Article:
Publically Accessible Data Intended to Help Identify and Protect Jaguar Corridors
Tucson, AZ (May 1, 2017) – Wildlands Network and Conservation Science Partners released a new report today that reveals previously unidentified habitat and corridors for jaguars in the southern United States and northern Mexico. Using high-resolution data and advanced habitat modeling software, the team at Conservation Science Partners was able to improve upon prior jaguar modeling and mapping conducted for the U.S. Fish and Wildlife Service.
The new analysis identifies potentially suitable jaguar habitat in Arizona and New Mexico, the report suggests that previous maps of jaguar habitat have underestimated potentially suitable habitat for jaguar in the United States, and to a lesser extent in Mexico. Wildlands Network has already shared the new findings with the U.S. Fish and Wildlife Service and plans to engage other decision makers to assist in jaguar recovery efforts.
“Wildlands Network’s goal is to collect and analyze the best available science to assist in recovery efforts for jaguar across the US-Mexico borderlands,” said Juan Carlos Bravo, Director of the Mexico Program for Wildlands Network. “This new report fills in critical gaps in information and modeling for the region that we believe should form the basis for all recovery planning moving forward.”
One of the most significant results of the new analysis is the identification of potentially suitable jaguar habitat and connectivity among the habitat at roughly 2 acres per cell scale –providing a level of detail 100 times greater than previously available to land managers and conservation partners. An immediate specific use of these data will be to assist authorities in Mexico who are collaborating with Wildlands Network to identify specific areas for wildlife mitigation measures along Highway 2 in Sonora. In the United States, the new data also shows the importance of habitat north of I-10, which could guide planning for wildlife mitigation efforts along this transportation corridor.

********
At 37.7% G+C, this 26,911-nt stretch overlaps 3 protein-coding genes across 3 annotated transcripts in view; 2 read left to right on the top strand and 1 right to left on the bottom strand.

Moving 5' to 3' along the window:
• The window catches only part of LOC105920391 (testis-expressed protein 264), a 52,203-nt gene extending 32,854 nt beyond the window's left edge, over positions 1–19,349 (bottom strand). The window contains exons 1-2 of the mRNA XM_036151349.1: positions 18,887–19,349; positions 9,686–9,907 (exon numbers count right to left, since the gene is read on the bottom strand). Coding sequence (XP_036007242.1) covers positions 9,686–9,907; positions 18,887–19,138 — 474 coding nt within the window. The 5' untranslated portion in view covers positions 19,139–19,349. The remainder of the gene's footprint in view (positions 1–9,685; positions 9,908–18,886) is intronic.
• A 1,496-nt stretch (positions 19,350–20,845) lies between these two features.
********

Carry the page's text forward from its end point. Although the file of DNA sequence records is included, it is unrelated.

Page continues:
“We were able to leverage our detailed datasets of land use/cover and our experience with trans-boundary connectivity mapping to quickly build a novel, gradient-based model that generated maps of unprecedented detail of potentially suitable habitat and connectivity for the jaguar throughout the borderlands region of U.S. and Mexico,” said Dr. David Theobald, Senior Scientist at the non-profit Conservation Science Partners.
Wildlands Network previously completed jaguar connectivity modeling in 2007 using rudimentary techniques, and others have crafted different models, yet none with the resolution of this new product. Recent innovations in modeling and GIS allowed for today’s updated and detailed findings. Financial support for this project came from the Wilburforce Foundation.
Wildlands Network envisions a world where nature is unbroken, and where humans co-exist in harmony with the land and its wild inhabitants. Our mission is to reconnect, restore, and rewild North America so life in all its diversity can thrive.